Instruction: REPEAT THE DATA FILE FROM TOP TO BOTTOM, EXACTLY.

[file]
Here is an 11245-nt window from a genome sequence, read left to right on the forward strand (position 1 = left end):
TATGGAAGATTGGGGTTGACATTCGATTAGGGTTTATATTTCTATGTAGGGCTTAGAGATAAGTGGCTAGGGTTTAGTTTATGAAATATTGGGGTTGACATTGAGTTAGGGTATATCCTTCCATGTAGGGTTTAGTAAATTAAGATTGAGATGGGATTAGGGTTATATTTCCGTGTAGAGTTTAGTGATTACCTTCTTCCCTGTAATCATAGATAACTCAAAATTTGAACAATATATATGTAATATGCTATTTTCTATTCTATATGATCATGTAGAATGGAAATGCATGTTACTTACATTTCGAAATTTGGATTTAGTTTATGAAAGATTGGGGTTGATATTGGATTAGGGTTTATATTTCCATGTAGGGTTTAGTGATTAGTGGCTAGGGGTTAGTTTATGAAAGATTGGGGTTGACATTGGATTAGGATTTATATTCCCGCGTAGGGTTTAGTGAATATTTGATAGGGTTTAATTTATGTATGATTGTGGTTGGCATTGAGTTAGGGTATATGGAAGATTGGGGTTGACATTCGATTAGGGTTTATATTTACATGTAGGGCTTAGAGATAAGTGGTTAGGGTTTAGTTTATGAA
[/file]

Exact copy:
Here is an 11245-nt window from a genome sequence, read left to right on the forward strand (position 1 = left end):
TATGGAAGATTGGGGTTGACATTCGATTAGGGTTTATATTTCTATGTAGGGCTTAGAGATAAGTGGCTAGGGTTTAGTTTATGAAATATTGGGGTTGACATTGAGTTAGGGTATATCCTTCCATGTAGGGTTTAGTAAATTAAGATTGAGATGGGATTAGGGTTATATTTCCGTGTAGAGTTTAGTGATTACCTTCTTCCCTGTAATCATAGATAACTCAAAATTTGAACAATATATATGTAATATGCTATTTTCTATTCTATATGATCATGTAGAATGGAAATGCATGTTACTTACATTTCGAAATTTGGATTTAGTTTATGAAAGATTGGGGTTGATATTGGATTAGGGTTTATATTTCCATGTAGGGTTTAGTGATTAGTGGCTAGGGGTTAGTTTATGAAAGATTGGGGTTGACATTGGATTAGGATTTATATTCCCGCGTAGGGTTTAGTGAATATTTGATAGGGTTTAATTTATGTATGATTGTGGTTGGCATTGAGTTAGGGTATATGGAAGATTGGGGTTGACATTCGATTAGGGTTTATATTTACATGTAGGGCTTAGAGATAAGTGGTTAGGGTTTAGTTTATGAA